• Vital records like birth certificates, driver’s licenses, Social Security cards, naturalization documents, passports and child custody papers.
  • Insurance policies, including homeowners, renters, auto, life and health.
  • Property records such as real estate deeds, rental agreements, and vehicle titles and registration.
  • Financial documents like wills, trusts, powers-of-attorney and funeral instructions.
  • A family emergency plan with contact information and predetermined meeting places.

Safely Storing Other Important Information
Some items, such as account passwords and a backup of critical computer files, aren’t suited for a portable binder. Instead, house them in a secure location like a safety deposit box or lockbox. You can also include a home inventory list, contracts, business paperwork, tax returns and investment records.

Play it safe and include a recent photograph of every family member, along with fingerprints and dental records. You may also want to store valuable memorabilia, jewelry, and priceless family photos, letters and documents here as well.

There’s no way to predict when misfortune will strike, but that doesn’t mean you shouldn’t be prepared. Set aside an afternoon to create an emergency binder that can help protect your family when time is of the essence.

10 Anti-Burglary Tips for Your Sellers

10 Anti-Burglary Tips for Your Sellers

When your clients are opening their doors to the public for showings, they need to take extra precautions. Share these suggestions to help them keep their belongings safe.
booking photo

After Christmas, many people put the empty boxes their expensive gifts came in out on the curb. What do you think that says to potential burglars? It screams, “I just got a brand-new TV! Come and rob me!”

That’s just one example of some unwise habits homeowners have. If those owners are sellers opening their doors to the public for showings, habits such as these put them in even greater danger. The above example is a good warning to give to your clients now, since we’re in the holiday season. But use it as a jumping-off point to have a deeper conversation about safety — and to show that your safety knowledge is an asset to sellers.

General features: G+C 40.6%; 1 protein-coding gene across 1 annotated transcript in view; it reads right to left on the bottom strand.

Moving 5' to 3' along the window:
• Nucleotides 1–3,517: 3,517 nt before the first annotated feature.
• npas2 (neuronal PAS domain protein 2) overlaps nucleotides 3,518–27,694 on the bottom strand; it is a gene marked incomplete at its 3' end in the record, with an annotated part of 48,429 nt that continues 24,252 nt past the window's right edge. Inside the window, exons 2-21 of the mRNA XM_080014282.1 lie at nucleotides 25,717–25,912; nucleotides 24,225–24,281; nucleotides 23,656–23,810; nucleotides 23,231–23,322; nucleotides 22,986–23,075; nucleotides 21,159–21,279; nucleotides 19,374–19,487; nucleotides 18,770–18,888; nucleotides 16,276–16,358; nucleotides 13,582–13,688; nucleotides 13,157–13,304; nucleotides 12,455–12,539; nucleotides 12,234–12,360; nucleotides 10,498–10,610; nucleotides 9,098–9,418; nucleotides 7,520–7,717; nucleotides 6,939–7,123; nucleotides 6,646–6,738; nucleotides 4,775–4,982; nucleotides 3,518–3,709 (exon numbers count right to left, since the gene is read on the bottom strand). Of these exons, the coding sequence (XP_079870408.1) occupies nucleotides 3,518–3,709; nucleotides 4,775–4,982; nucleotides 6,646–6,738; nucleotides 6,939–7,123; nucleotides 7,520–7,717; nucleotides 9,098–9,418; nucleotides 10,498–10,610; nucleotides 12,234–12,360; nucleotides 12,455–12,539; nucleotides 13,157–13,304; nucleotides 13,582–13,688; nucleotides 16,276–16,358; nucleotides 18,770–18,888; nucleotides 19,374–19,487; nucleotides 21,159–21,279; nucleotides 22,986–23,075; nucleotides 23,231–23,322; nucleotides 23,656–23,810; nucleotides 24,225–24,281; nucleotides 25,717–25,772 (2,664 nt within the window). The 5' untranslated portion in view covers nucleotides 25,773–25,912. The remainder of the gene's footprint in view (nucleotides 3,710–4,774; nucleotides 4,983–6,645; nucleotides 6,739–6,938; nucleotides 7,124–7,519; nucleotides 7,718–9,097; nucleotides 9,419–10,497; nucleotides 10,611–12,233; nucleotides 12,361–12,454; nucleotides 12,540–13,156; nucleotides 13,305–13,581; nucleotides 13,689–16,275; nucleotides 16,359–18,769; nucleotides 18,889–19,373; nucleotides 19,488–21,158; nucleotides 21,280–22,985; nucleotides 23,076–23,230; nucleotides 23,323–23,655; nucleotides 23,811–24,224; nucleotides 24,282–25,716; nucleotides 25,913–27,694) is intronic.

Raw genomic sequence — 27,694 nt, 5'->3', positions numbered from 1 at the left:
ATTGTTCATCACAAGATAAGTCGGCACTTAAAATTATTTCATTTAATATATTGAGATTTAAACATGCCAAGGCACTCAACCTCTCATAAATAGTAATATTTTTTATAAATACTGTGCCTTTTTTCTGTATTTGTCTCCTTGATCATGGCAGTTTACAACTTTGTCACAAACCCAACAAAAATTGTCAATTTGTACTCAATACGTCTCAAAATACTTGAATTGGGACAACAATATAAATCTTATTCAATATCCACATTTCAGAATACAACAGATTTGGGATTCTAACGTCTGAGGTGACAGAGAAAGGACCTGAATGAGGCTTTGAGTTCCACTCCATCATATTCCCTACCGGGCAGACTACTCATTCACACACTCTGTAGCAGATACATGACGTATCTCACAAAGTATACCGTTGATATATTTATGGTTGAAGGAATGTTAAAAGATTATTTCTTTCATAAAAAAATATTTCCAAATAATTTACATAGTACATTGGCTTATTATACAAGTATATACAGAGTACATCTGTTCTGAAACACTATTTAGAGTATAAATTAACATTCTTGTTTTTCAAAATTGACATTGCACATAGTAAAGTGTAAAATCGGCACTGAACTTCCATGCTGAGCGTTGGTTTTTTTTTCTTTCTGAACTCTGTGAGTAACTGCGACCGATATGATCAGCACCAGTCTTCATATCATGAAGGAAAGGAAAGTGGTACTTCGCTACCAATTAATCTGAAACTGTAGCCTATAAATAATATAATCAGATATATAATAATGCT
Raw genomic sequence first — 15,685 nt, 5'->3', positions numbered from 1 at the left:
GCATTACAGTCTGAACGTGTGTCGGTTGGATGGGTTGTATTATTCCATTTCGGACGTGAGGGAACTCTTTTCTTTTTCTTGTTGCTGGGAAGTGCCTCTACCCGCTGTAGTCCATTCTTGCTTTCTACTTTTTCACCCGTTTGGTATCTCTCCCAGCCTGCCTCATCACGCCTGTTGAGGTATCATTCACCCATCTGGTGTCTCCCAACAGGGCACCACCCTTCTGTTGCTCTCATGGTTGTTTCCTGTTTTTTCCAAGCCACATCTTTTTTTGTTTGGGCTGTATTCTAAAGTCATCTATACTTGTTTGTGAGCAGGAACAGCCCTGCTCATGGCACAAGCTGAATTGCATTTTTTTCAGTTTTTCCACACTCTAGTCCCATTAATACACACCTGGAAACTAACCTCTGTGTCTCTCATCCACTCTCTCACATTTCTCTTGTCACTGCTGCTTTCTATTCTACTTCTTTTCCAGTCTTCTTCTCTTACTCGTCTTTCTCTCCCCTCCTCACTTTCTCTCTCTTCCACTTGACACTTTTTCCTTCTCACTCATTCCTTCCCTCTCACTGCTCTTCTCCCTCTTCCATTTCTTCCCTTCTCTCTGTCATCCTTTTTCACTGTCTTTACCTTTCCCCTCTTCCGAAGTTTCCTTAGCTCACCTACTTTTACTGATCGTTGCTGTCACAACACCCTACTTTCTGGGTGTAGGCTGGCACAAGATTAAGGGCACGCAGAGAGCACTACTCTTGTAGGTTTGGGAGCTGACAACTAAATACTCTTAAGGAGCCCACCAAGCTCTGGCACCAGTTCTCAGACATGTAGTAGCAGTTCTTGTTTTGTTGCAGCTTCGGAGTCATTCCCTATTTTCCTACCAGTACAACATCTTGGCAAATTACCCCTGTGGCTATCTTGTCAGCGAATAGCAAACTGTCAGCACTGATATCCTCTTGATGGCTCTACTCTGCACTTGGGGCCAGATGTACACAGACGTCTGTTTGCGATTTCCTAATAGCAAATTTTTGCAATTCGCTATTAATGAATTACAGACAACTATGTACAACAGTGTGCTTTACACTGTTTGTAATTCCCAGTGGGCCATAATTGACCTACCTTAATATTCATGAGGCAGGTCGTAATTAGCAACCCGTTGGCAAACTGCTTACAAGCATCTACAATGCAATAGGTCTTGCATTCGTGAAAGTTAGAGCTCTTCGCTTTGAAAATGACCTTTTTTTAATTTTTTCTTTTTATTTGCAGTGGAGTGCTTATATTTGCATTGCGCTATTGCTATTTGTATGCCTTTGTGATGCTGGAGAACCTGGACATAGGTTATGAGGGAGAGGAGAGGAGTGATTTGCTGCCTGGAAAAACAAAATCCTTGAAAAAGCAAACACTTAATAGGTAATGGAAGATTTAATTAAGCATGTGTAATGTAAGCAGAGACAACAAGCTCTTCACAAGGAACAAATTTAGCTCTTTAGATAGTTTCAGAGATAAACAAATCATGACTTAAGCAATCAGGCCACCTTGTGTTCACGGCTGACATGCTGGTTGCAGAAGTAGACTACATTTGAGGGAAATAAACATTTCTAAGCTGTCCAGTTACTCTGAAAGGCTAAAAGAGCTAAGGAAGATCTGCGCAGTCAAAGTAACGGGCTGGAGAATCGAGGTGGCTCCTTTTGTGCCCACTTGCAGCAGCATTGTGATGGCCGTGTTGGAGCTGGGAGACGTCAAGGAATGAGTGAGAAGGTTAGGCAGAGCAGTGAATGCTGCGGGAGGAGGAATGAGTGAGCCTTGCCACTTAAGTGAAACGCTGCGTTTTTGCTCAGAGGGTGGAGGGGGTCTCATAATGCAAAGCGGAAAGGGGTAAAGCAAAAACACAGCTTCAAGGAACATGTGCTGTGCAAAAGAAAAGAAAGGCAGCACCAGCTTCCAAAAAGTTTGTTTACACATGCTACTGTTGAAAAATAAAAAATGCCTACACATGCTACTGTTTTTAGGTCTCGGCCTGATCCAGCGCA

Consider using this checklist (you can request it as a customer handout on my website) during listing appointments to better prepare prospective sellers and show your value as a real estate professional. We spend a lot of time telling sellers how we’ll market their home, and while that is obviously important, we rarely address their true concern: how to keep their home safe while it’s open to the public. Touch on these 10 anti-burglary tips so your clients will know that you have their best interest at heart.

National Snapshot of Burglaries

A burglary is committed every 20 seconds, with nearly 1.6 million such crimes nationwide annually, according to the FBI’s 2015 Crime in the United Statesreport. That’s down 7.8 percent from 2014. Total property crime, which includes arson, larceny theft, and motor vehicle theft, reached nearly 8 million instances in 2015, down 2.6 percent from 2014.

  1. Maintain your property. Especially in the wintertime, many people stay indoors and neglect issues such as peeling trim or an overgrown yard. But if the home looks unkempt, thieves may think it’s abandoned and, therefore, an easy target. Shoveling your walkways to clear them of snow and debris and removing holiday decorations and fallen tree branches in a timely manner will signal that the home is occupied.
  2. Know your neighbors. Many people don’t really know their neighbors; it’s more than just saying hi and being friendly. Invite them over to see your home before it goes on the market, and introduce them to the people they may see regularly stopping by during this time (especially your agent). Then they’ll know who is and isn’t supposed to be at your home and can better assess when there may be a threat while you’re gone.
  3. Assess your home’s vulnerability. Walk to the curb and face your house. Ask yourself, “How would I get in if I were locked out?” The first thing you think of, whether it’s the window with a broken lock or the door that won’t shut all the way, is exactly how a thief will get in. Think like a burglar, and then address the issues that come to mind.